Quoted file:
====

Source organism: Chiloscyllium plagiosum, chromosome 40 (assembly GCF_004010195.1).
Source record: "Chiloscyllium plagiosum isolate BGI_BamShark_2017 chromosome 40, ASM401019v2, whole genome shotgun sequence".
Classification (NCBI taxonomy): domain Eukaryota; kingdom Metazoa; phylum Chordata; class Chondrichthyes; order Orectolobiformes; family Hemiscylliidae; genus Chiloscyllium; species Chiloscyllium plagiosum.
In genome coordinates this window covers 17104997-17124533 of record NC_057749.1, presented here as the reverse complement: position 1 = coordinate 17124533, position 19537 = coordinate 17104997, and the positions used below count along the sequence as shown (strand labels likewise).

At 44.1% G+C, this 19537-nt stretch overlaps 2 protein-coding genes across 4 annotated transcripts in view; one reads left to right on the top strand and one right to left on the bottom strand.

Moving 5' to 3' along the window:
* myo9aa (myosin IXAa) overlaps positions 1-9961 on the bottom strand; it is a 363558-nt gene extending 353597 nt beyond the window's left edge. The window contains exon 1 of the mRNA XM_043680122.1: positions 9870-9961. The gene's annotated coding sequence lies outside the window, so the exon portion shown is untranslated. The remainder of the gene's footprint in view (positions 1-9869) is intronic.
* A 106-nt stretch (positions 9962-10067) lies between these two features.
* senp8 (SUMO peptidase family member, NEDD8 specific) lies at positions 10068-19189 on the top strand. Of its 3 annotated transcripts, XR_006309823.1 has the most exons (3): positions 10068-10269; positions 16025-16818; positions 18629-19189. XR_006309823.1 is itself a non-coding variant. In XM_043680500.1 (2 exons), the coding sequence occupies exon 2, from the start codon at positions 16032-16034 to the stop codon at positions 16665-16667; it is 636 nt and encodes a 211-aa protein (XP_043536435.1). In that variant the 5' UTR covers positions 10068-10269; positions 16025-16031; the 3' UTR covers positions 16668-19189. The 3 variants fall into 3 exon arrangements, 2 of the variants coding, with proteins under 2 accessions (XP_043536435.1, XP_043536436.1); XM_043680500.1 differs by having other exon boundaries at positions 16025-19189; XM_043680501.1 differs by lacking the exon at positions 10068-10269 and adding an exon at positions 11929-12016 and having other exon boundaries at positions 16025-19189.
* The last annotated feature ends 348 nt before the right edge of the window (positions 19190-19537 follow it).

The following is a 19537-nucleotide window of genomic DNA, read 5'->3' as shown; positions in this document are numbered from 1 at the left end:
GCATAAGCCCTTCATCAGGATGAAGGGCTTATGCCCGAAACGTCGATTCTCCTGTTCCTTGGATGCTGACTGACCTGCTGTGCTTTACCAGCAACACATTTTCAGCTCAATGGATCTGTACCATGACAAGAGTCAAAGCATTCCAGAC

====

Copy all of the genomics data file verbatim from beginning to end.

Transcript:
Source organism: Chiloscyllium plagiosum, chromosome 40 (assembly GCF_004010195.1).
Source record: "Chiloscyllium plagiosum isolate BGI_BamShark_2017 chromosome 40, ASM401019v2, whole genome shotgun sequence".
Classification (NCBI taxonomy): domain Eukaryota; kingdom Metazoa; phylum Chordata; class Chondrichthyes; order Orectolobiformes; family Hemiscylliidae; genus Chiloscyllium; species Chiloscyllium plagiosum.
In genome coordinates this window covers 17104997-17124533 of record NC_057749.1, presented here as the reverse complement: position 1 = coordinate 17124533, position 19537 = coordinate 17104997, and the positions used below count along the sequence as shown (strand labels likewise).

At 44.1% G+C, this 19537-nt stretch overlaps 2 protein-coding genes across 4 annotated transcripts in view; one reads left to right on the top strand and one right to left on the bottom strand.

Moving 5' to 3' along the window:
* myo9aa (myosin IXAa) overlaps positions 1-9961 on the bottom strand; it is a 363558-nt gene extending 353597 nt beyond the window's left edge. The window contains exon 1 of the mRNA XM_043680122.1: positions 9870-9961. The gene's annotated coding sequence lies outside the window, so the exon portion shown is untranslated. The remainder of the gene's footprint in view (positions 1-9869) is intronic.
* A 106-nt stretch (positions 9962-10067) lies between these two features.
* senp8 (SUMO peptidase family member, NEDD8 specific) lies at positions 10068-19189 on the top strand. Of its 3 annotated transcripts, XR_006309823.1 has the most exons (3): positions 10068-10269; positions 16025-16818; positions 18629-19189. XR_006309823.1 is itself a non-coding variant. In XM_043680500.1 (2 exons), the coding sequence occupies exon 2, from the start codon at positions 16032-16034 to the stop codon at positions 16665-16667; it is 636 nt and encodes a 211-aa protein (XP_043536435.1). In that variant the 5' UTR covers positions 10068-10269; positions 16025-16031; the 3' UTR covers positions 16668-19189. The 3 variants fall into 3 exon arrangements, 2 of the variants coding, with proteins under 2 accessions (XP_043536435.1, XP_043536436.1); XM_043680500.1 differs by having other exon boundaries at positions 16025-19189; XM_043680501.1 differs by lacking the exon at positions 10068-10269 and adding an exon at positions 11929-12016 and having other exon boundaries at positions 16025-19189.
* The last annotated feature ends 348 nt before the right edge of the window (positions 19190-19537 follow it).

The following is a 19537-nucleotide window of genomic DNA, read 5'->3' as shown; positions in this document are numbered from 1 at the left end:
GCATAAGCCCTTCATCAGGATGAAGGGCTTATGCCCGAAACGTCGATTCTCCTGTTCCTTGGATGCTGACTGACCTGCTGTGCTTTACCAGCAACACATTTTCAGCTCAATGGATCTGTACCATGACAAGAGTCAAAGCATTCCAGAC